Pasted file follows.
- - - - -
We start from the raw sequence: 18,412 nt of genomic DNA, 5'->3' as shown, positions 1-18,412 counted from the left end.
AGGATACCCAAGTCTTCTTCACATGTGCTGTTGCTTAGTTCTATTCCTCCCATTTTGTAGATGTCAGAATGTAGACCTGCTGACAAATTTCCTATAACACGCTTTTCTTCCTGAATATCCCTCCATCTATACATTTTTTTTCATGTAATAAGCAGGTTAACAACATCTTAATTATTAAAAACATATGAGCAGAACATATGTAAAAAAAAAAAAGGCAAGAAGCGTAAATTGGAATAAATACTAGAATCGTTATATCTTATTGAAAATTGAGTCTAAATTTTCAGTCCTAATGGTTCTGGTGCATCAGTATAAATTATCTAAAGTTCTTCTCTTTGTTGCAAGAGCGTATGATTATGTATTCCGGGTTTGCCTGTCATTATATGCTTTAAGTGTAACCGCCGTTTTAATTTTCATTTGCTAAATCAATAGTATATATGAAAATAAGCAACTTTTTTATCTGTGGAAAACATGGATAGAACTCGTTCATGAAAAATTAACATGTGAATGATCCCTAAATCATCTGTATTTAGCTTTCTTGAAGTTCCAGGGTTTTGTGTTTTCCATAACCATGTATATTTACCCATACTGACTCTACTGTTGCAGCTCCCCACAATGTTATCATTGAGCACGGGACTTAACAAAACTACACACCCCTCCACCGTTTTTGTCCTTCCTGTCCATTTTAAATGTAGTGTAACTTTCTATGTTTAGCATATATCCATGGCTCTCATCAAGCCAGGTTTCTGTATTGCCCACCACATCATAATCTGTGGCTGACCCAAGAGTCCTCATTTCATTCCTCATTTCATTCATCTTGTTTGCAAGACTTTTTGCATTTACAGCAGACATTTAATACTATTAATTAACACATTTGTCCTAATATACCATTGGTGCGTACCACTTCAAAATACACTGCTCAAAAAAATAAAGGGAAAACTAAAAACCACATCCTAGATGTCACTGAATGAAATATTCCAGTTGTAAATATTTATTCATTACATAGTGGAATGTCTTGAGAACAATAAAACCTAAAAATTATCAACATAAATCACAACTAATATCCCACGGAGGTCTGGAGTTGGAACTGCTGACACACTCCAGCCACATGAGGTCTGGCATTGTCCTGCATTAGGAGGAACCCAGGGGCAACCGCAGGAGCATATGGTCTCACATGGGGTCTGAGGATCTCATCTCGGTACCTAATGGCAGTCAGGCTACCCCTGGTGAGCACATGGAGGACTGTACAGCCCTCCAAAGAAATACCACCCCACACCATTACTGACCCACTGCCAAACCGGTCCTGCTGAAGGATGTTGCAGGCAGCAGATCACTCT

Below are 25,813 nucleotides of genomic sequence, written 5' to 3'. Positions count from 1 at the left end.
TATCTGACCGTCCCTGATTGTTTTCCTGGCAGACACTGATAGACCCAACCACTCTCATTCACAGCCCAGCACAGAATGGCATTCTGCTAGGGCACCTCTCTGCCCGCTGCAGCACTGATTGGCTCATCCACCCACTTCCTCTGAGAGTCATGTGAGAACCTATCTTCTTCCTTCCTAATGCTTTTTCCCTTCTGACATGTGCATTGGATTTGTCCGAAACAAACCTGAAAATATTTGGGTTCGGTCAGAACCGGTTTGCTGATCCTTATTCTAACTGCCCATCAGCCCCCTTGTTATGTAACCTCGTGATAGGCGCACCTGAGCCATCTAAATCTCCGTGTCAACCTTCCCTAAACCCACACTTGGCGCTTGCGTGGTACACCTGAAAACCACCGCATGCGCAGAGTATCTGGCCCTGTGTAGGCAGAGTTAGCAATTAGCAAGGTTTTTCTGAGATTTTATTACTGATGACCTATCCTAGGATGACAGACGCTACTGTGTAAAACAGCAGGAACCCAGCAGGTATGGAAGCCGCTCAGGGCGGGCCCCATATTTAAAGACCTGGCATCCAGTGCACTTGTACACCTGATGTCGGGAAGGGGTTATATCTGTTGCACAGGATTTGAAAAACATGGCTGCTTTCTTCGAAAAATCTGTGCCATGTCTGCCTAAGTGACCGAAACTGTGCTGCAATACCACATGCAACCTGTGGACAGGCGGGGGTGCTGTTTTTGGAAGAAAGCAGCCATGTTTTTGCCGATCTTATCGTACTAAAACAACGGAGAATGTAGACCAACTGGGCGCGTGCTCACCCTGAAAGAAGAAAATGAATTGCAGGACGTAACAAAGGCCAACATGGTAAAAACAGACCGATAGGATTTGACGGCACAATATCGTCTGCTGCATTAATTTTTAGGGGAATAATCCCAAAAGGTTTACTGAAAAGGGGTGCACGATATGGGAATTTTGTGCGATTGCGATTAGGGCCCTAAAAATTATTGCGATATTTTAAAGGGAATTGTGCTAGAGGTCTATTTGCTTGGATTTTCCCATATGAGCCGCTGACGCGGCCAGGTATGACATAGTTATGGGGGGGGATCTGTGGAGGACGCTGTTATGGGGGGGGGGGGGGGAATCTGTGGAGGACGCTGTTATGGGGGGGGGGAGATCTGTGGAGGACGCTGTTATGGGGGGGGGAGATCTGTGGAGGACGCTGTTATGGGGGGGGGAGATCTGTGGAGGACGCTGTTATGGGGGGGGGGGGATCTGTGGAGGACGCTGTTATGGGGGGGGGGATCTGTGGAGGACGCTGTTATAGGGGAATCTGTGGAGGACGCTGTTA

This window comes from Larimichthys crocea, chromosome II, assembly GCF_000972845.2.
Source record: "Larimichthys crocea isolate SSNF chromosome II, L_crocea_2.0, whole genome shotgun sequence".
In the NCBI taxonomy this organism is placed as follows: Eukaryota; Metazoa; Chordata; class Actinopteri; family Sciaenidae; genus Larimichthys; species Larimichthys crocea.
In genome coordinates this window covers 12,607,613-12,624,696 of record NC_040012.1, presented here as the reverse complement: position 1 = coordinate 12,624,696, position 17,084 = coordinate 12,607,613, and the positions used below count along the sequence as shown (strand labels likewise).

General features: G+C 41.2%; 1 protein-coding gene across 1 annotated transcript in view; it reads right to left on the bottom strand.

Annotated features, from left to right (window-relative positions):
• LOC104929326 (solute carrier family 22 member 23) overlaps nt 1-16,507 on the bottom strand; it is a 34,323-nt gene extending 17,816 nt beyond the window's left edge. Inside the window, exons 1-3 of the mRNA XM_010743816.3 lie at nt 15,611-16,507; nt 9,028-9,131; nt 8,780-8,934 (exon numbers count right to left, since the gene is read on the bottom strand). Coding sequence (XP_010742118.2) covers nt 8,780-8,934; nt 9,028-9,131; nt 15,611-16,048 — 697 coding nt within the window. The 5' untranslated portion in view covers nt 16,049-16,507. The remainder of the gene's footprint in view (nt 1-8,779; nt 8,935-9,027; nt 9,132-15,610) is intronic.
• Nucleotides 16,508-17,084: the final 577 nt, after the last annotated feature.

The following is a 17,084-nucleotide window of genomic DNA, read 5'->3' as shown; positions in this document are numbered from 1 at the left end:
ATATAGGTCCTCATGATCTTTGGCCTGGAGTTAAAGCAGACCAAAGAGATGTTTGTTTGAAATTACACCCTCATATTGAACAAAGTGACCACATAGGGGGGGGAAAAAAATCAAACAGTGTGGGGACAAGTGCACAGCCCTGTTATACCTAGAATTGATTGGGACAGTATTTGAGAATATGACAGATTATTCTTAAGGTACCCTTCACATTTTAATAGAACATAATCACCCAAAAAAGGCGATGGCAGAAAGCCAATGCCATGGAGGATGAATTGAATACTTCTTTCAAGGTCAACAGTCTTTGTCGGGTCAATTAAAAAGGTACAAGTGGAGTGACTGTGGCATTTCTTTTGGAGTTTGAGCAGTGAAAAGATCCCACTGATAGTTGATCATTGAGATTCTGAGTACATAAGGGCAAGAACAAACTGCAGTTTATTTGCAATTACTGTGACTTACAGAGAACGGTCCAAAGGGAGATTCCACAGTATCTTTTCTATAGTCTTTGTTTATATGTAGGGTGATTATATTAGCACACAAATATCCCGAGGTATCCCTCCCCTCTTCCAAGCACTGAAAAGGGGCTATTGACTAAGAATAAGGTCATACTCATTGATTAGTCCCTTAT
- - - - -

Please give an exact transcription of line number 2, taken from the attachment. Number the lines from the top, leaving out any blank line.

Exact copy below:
AGGATACCCAAGTCTTCTTCACATGTGCTGTTGCTTAGTTCTATTCCTCCCATTTTGTAGATGTCAGAATGTAGACCTGCTGACAAATTTCCTATAACACGCTTTTCTTCCTGAATATCCCTCCATCTATACATTTTTTTTCATGTAATAAGCAGGTTAACAACATCTTAATTATTAAAAACATATGAGCAGAACATATGTAAAAAAAAAAAAGGCAAGAAGCGTAAATTGGAATAAATACTAGAATCGTTATATCTTATTGAAAATTGAGTCTAAATTTTCAGTCCTAATGGTTCTGGTGCATCAGTATAAATTATCTAAAGTTCTTCTCTTTGTTGCAAGAGCGTATGATTATGTATTCCGGGTTTGCCTGTCATTATATGCTTTAAGTGTAACCGCCGTTTTAATTTTCATTTGCTAAATCAATAGTATATATGAAAATAAGCAACTTTTTTATCTGTGGAAAACATGGATAGAACTCGTTCATGAAAAATTAACATGTGAATGATCCCTAAATCATCTGTATTTAGCTTTCTTGAAGTTCCAGGGTTTTGTGTTTTCCATAACCATGTATATTTACCCATACTGACTCTACTGTTGCAGCTCCCCACAATGTTATCATTGAGCACGGGACTTAACAAAACTACACACCCCTCCACCGTTTTTGTCCTTCCTGTCCATTTTAAATGTAGTGTAACTTTCTATGTTTAGCATATATCCATGGCTCTCATCAAGCCAGGTTTCTGTATTGCCCACCACATCATAATCTGTGGCTGACCCAAGAGTCCTCATTTCATTCCTCATTTCATTCATCTTGTTTGCAAGACTTTTTGCATTTACAGCAGACATTTAATACTATTAATTAACACATTTGTCCTAATATACCATTGGTGCGTACCACTTCAAAATACACTGCTCAAAAAAATAAAGGGAAAACTAAAAACCACATCCTAGATGTCACTGAATGAAATATTCCAGTTGTAAATATTTATTCATTACATAGTGGAATGTCTTGAGAACAATAAAACCTAAAAATTATCAACATAAATCACAACTAATATCCCACGGAGGTCTGGAGTTGGAACTGCTGACACACTCCAGCCACATGAGGTCTGGCATTGTCCTGCATTAGGAGGAACCCAGGGGCAACCGCAGGAGCATATGGTCTCACATGGGGTCTGAGGATCTCATCTCGGTACCTAATGGCAGTCAGGCTACCCCTGGTGAGCACATGGAGGACTGTACAGCCCTCCAAAGAAATACCACCCCACACCATTACTGACCCACTGCCAAACCGGTCCTGCTGAAGGATGTTGCAGGCAGCAGATCACTCT